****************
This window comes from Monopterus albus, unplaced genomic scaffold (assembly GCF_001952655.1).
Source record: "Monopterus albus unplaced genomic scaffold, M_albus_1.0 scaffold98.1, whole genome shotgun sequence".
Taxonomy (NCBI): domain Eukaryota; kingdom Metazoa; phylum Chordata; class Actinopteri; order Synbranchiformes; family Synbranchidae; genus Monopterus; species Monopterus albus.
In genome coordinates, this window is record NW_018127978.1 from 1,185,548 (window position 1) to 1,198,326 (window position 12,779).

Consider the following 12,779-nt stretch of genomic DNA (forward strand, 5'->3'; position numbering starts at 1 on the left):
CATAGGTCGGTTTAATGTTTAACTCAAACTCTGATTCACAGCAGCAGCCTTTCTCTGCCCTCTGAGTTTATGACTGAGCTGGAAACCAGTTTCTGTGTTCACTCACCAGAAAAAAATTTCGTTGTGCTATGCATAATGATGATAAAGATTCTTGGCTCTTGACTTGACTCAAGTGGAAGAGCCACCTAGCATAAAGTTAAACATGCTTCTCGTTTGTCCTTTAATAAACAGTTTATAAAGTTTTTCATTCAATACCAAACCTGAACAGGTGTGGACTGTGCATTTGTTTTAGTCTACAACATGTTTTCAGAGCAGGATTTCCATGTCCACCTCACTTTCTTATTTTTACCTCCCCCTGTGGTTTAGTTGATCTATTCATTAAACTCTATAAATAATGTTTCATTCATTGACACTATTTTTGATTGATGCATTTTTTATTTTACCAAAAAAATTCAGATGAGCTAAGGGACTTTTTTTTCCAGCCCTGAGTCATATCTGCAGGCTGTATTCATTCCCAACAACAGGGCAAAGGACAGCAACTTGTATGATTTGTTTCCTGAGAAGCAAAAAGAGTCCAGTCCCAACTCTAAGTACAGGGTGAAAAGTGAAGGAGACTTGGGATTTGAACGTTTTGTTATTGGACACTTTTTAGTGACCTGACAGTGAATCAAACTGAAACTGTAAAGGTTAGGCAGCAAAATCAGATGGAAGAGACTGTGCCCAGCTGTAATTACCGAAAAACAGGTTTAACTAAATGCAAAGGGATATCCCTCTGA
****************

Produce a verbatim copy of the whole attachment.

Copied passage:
This window comes from Monopterus albus, unplaced genomic scaffold (assembly GCF_001952655.1).
Source record: "Monopterus albus unplaced genomic scaffold, M_albus_1.0 scaffold98.1, whole genome shotgun sequence".
Taxonomy (NCBI): domain Eukaryota; kingdom Metazoa; phylum Chordata; class Actinopteri; order Synbranchiformes; family Synbranchidae; genus Monopterus; species Monopterus albus.
In genome coordinates, this window is record NW_018127978.1 from 1,185,548 (window position 1) to 1,198,326 (window position 12,779).

Consider the following 12,779-nt stretch of genomic DNA (forward strand, 5'->3'; position numbering starts at 1 on the left):
CATAGGTCGGTTTAATGTTTAACTCAAACTCTGATTCACAGCAGCAGCCTTTCTCTGCCCTCTGAGTTTATGACTGAGCTGGAAACCAGTTTCTGTGTTCACTCACCAGAAAAAAATTTCGTTGTGCTATGCATAATGATGATAAAGATTCTTGGCTCTTGACTTGACTCAAGTGGAAGAGCCACCTAGCATAAAGTTAAACATGCTTCTCGTTTGTCCTTTAATAAACAGTTTATAAAGTTTTTCATTCAATACCAAACCTGAACAGGTGTGGACTGTGCATTTGTTTTAGTCTACAACATGTTTTCAGAGCAGGATTTCCATGTCCACCTCACTTTCTTATTTTTACCTCCCCCTGTGGTTTAGTTGATCTATTCATTAAACTCTATAAATAATGTTTCATTCATTGACACTATTTTTGATTGATGCATTTTTTATTTTACCAAAAAAATTCAGATGAGCTAAGGGACTTTTTTTTCCAGCCCTGAGTCATATCTGCAGGCTGTATTCATTCCCAACAACAGGGCAAAGGACAGCAACTTGTATGATTTGTTTCCTGAGAAGCAAAAAGAGTCCAGTCCCAACTCTAAGTACAGGGTGAAAAGTGAAGGAGACTTGGGATTTGAACGTTTTGTTATTGGACACTTTTTAGTGACCTGACAGTGAATCAAACTGAAACTGTAAAGGTTAGGCAGCAAAATCAGATGGAAGAGACTGTGCCCAGCTGTAATTACCGAAAAACAGGTTTAACTAAATGCAAAGGGATATCCCTCTGA